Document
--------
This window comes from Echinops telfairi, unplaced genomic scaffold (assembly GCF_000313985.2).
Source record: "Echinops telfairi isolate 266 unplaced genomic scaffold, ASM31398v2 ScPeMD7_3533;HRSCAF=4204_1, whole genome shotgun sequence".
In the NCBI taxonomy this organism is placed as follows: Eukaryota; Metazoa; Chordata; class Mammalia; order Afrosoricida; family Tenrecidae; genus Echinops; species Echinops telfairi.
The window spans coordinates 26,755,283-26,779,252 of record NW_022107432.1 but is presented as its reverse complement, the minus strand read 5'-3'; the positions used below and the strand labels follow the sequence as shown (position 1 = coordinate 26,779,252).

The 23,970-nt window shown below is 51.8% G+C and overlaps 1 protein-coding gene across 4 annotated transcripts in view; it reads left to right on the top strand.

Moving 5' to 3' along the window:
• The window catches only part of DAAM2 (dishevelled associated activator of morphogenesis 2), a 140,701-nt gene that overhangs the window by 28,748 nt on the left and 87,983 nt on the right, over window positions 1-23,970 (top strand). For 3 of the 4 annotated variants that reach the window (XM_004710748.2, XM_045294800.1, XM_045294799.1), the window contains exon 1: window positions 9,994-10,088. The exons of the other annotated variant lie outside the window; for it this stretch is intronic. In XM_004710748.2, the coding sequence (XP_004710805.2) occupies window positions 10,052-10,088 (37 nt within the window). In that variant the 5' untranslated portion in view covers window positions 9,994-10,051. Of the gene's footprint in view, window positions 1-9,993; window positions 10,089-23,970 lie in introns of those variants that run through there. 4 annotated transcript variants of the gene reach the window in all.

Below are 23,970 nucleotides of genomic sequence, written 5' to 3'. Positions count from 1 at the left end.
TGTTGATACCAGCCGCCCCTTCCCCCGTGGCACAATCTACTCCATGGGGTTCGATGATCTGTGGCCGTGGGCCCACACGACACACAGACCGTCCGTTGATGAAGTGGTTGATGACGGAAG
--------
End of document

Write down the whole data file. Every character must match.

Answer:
This window comes from Echinops telfairi, unplaced genomic scaffold (assembly GCF_000313985.2).
Source record: "Echinops telfairi isolate 266 unplaced genomic scaffold, ASM31398v2 ScPeMD7_3533;HRSCAF=4204_1, whole genome shotgun sequence".
In the NCBI taxonomy this organism is placed as follows: Eukaryota; Metazoa; Chordata; class Mammalia; order Afrosoricida; family Tenrecidae; genus Echinops; species Echinops telfairi.
The window spans coordinates 26,755,283-26,779,252 of record NW_022107432.1 but is presented as its reverse complement, the minus strand read 5'-3'; the positions used below and the strand labels follow the sequence as shown (position 1 = coordinate 26,779,252).

The 23,970-nt window shown below is 51.8% G+C and overlaps 1 protein-coding gene across 4 annotated transcripts in view; it reads left to right on the top strand.

Moving 5' to 3' along the window:
• The window catches only part of DAAM2 (dishevelled associated activator of morphogenesis 2), a 140,701-nt gene that overhangs the window by 28,748 nt on the left and 87,983 nt on the right, over window positions 1-23,970 (top strand). For 3 of the 4 annotated variants that reach the window (XM_004710748.2, XM_045294800.1, XM_045294799.1), the window contains exon 1: window positions 9,994-10,088. The exons of the other annotated variant lie outside the window; for it this stretch is intronic. In XM_004710748.2, the coding sequence (XP_004710805.2) occupies window positions 10,052-10,088 (37 nt within the window). In that variant the 5' untranslated portion in view covers window positions 9,994-10,051. Of the gene's footprint in view, window positions 1-9,993; window positions 10,089-23,970 lie in introns of those variants that run through there. 4 annotated transcript variants of the gene reach the window in all.

Below are 23,970 nucleotides of genomic sequence, written 5' to 3'. Positions count from 1 at the left end.
TGTTGATACCAGCCGCCCCTTCCCCCGTGGCACAATCTACTCCATGGGGTTCGATGATCTGTGGCCGTGGGCCCACACGACACACAGACCGTCCGTTGATGAAGTGGTTGATGACGGAAG